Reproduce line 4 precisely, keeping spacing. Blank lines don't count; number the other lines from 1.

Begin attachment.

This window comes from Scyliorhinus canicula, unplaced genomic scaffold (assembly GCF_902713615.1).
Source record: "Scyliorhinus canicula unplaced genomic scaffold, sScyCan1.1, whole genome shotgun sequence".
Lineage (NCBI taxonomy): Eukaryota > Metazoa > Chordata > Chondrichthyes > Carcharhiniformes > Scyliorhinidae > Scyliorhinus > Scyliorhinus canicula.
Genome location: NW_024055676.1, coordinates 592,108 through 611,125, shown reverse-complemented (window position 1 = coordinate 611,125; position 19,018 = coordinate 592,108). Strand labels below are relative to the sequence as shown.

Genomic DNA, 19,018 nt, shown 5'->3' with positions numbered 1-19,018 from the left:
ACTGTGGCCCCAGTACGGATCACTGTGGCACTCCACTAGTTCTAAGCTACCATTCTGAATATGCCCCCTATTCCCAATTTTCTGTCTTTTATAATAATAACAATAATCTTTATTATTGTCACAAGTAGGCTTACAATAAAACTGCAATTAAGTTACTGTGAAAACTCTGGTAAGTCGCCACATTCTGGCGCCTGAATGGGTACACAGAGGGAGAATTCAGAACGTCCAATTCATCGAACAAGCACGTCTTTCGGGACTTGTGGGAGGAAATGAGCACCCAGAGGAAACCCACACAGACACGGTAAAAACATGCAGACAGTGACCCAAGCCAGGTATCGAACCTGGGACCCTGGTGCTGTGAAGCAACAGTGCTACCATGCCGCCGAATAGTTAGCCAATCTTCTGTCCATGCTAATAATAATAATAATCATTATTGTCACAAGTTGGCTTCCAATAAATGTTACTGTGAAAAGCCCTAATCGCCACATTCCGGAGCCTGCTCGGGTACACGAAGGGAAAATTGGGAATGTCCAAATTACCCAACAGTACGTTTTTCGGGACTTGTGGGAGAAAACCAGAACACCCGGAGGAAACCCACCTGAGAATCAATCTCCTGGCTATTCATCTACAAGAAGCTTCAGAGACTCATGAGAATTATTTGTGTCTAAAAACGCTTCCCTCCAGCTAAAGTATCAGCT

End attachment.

Genome location: NW_024055676.1, coordinates 592,108 through 611,125, shown reverse-complemented (window position 1 = coordinate 611,125; position 19,018 = coordinate 592,108). Strand labels below are relative to the sequence as shown.